Written on the Wind Overview:

Written on the Wind (1956) was a Drama - Romance Film directed by Douglas Sirk and produced by Albert Zugsmith.

The film was based on the novel of the same name written by Robert Wilder published in 1946.


The most exaggerated (and absorbing) of Sirk's melodramas depicts the corrupt souls of a Texas oil dynasty. Hudson plays the calm, moral center of a familial storm as the nearly adopted favorite son of clan leader Keith. The domineering father trusts geologist Hudson more than his weak son Stack and his sex-obsessed daughter Malone (in a slinky, wildly erotic performance). When Hudson and Stack meet ad exec Bacall on a trip to New York, she falls for Stack's easy charm and is reluctantly dazzled by his wealth, though she recognizes Hudson's strength and character. The family settles into an uneasy peace until Malone's flagrant catting around brings a tragic final showdown. Sirk painted '50s American materialistic dreams in vibrant colors, but also deep shadow, finding the underlying emptiness within the gaudy display.

(Source: available at Amazon AMC Classic Movie Companion).


Academy Awards 1956 --- Ceremony Number 29 (source: AMPAS)

Best Supporting ActorRobert StackNominated
Best Supporting ActressDorothy MaloneWon
Best Music - SongMusic by Victor Young; Lyrics by Sammy CahnNominated

BlogHub Articles:

Review: Written on the Wind (1956)

By 4 Star Film Fan on Aug 19, 2018 From 4 Star Films

Douglas Sirk’s films are always lovely to look at, almost to the point of making you sick. The panoramas?swell with color. They’re too perfect. The sets are gaudy — the cars the same — to?the point?of?almost?being?unsightly in their over the top artificiality. Try to find any... Read full article

DOUBLE BILL #4 All That Heaven Allows (1955) and Written on the Wind (1956)

By Carol Martinheira on Jul 14, 2017 From The Old Hollywood Garden

DOUBLE BILL #4 All That Heaven Allows (1955) and Written on the Wind (1956) On July 14, 2017 By CarolIn Uncategorized Boy, was Douglas Sirk great! I?ve always admired how unapologetically soppy and melodramatic his films were. He was probably the most underrated and mi... Read full article

Written on the Wind (1956)

By Beatrice on May 19, 2016 From Flickers in Time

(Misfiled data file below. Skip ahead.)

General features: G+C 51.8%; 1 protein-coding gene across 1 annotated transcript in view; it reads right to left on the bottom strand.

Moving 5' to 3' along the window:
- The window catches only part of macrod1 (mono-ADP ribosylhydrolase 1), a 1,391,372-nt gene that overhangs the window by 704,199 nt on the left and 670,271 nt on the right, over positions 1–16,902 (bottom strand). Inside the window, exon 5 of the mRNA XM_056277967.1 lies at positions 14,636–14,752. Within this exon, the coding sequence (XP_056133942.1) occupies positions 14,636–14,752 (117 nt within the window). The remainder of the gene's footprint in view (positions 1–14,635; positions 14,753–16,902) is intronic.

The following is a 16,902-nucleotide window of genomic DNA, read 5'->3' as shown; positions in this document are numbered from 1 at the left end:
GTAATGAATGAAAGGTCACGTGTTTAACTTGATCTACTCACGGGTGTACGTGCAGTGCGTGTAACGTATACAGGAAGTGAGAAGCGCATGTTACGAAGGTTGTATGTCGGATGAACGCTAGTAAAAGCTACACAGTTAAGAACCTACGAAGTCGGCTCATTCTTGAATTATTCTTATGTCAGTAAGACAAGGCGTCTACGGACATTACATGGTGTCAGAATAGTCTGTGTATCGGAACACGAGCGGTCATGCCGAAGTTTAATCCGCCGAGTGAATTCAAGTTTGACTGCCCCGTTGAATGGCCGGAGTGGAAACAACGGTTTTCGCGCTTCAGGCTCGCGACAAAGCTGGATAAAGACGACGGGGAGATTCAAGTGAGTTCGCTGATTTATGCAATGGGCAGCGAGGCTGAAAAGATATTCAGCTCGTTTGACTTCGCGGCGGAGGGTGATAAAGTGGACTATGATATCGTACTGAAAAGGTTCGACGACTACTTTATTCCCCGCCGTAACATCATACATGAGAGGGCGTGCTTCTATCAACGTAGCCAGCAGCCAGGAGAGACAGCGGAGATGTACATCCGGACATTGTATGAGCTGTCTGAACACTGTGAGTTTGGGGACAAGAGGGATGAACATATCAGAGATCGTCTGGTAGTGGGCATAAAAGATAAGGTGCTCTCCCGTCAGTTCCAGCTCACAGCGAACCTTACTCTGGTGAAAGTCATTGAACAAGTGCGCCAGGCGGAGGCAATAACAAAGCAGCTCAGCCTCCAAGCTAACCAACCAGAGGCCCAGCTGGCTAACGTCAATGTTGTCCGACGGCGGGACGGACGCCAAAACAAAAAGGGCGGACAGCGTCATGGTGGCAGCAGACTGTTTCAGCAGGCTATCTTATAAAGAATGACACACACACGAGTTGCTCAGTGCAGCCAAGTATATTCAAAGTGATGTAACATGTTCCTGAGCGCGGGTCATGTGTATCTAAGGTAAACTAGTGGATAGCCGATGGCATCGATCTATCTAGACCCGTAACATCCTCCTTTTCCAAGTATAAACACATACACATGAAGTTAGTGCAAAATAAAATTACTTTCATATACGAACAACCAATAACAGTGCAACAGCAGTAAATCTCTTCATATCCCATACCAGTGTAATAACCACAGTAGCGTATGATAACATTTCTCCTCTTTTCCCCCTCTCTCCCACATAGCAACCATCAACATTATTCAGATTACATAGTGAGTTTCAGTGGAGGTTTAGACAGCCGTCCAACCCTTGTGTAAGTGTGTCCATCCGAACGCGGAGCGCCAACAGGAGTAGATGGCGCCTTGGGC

Written on the Wind Directed by Douglas Sirk Written by George Zuckerman based on a novel by Robert Wilder 1956/USA Universal International Pictures Repeat viewing/Netflix rental #321 of 1001 Movies You Must See Before You Die Marylee Hadley: I’m filthy – period! Dorothy Malone matche... Read full article


By Crystal Kalyana on Sep 20, 2015 From In The Good Old Days Of Classic Hollywood

STAR OF THE MONTH: LAUREN BACALL. When Douglas Sirk is credited to a production you can guarantee that your in for a treat. Sirk who displayed prolific detail in capturing strong emotions abounded with people that were often plagued with mental illness or alcoholism problems highly excelled in the ... Read full article


By Theresa Brown on Sep 16, 2015 From CineMaven's Essays from the Couch

HAPPY BIRTHDAY LAUREN BACALL When Lauren Bacall looks at you, or gives you her side-eye glance, brothers and sisters…you??are? done! Her eyes are scorching laser beams, slicing through you like butter. Her gravelly voice can be commanding, withering or mesmerizingly sultry. When she died last... Read full article

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Quotes from

Kyle Hadley: You're a filthy liar.
Marylee Hadley: I'm filthy - period!

Mitch Wayne: Are you looking for laughs? Or are you soul-searching?

Kyle Hadley: I'll kill him!
Marylee Hadley: A whiskey bottle's about all you'd kill.

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Facts about

One of Rainer Werner Fassbinder's favorite films; he referenced it frequently in his own work.
The movie was rumored to be based on the death of tobacco heir Zachary "Smith" Reynolds. The youngest son of tobacco magnate R.J. Reynolds, the 20-year-old playboy had a complete disinterest in the family business, an inexhaustible allowance and a volatile temper. Smith owned a plane and literally stalked Broadway musical comedy star Libby Holman until the 27-year-old singer married him in 1931. Their marriage was a clash of wills and, during an alcohol-fueled July 4th holiday party in 1932 at the family's estate, Libby announced she was pregnant. Stories differ, but there was reportedly a tense confrontation, a gunshot and the young Smith was dead. Libby and Ab Walker, a close friend of Smith's who was whispered to be her lover, were indicted for murder. Fearing scandal over their son's activities, the intensely secretive Reynolds family "persuaqded" authorities to drop the charges. The death was officially ruled a suicide.
Humphrey Bogart was unimpressed by the film and advised his wife Lauren Bacall not to make another like it.
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Best Supporting Actress Oscar 1956

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Also directed by Douglas Sirk

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